- 200 metres freestyle relay: 2:02.89, 2nd place
Monday, November 15, 2004
Dumped Scottish lad seeks love in Yukon
The Vancouver Province
Sun 07 Nov 2004
When Steve Morris's bird -- er, girlfriend -- flew the coop, the newly single Scotsman decided to go ahead with plans for his first trip to the Great White North. And now he's looking for a Canadian woman to share his trek to a luxury inn near Whitehorse.
"My ex-fiance and I were going to Whitehorse for a very romantic nine days -- building log fires, snowmobiles, snow fights, you name it," Morris told the Sunday Province from Manchester, England, where he is working. "But -- if you'll pardon the expression -- I caught her shagging the best mate, so now I'm single and looking for a woman to accompany me.
"The shagging thing kind of put a damper on our relationship, I'm afraid."
Figuring he's already paid for the vacation -- in more ways than one -- Morris decided to contact The Province, hoping we could find him a winter-lovin' woman.
"I don't want this to come across as a sob story," he said. "I paid for it, I might as well bloody enjoy it."
Morris is scheduled to fly to Vancouver on Jan. 5 and then jet to the Yukon capital the next day, returning on Jan. 14. He has booked an inn and plans to cover all the trip's costs. Morris said he's planning to emigrate to Canada and figures Vancouver would be the best place for him to settle.
Morris invites any would-be travel pals to e-mail him at email@example.com.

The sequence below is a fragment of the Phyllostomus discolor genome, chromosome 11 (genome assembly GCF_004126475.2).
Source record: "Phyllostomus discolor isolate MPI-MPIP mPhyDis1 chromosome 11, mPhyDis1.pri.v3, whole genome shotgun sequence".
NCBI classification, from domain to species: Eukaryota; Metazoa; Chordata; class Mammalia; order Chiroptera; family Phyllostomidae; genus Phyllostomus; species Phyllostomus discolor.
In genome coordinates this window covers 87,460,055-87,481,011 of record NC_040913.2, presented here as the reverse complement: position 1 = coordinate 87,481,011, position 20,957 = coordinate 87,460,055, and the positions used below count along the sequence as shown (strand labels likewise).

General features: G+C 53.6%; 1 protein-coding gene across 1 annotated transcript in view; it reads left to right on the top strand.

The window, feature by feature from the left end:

So that’s exactly what I did. I emailed him. Here’s a copy of the message I sent him.
From: Sarah Marchildon
To: Steve Morris
Subject: Whitehorse trip
I read about you in the Vancouver Province. Sorry to hear you caught your fiancée shagging your best friend. That sucks. But your story is hilarious. The very idea that you're looking for someone to accompany you on your trip to Whitehorse takes a lot of balls. You seem like a pretty interesting guy. We need more people like you in Vancouver.
And here's his reply:
From: Steve Morris
To: Sarah Marchildon
Subject: Re: Whitehorse trip
Thanks for that :) Glad to know I'm in demand somewhere. LOL.
That's it. That's all he wrote. So what I want to know is if he's so damn desperate, why didn't he invite me to go on this Whitehorse trip with him? Holy crap. I can't even get a desperate Scottish guy to ask me out.
I suppose it doesn't really matter. If he had asked me to go to Whitehorse with him, I would have turned him down. Going on a "romantic" vacation to the Yukon in the middle of winter with a complete stranger who is probably a little bitter about the whole "caught my girlfriend shagging my best mate" thing doesn't really appeal to me. But he could have at least asked.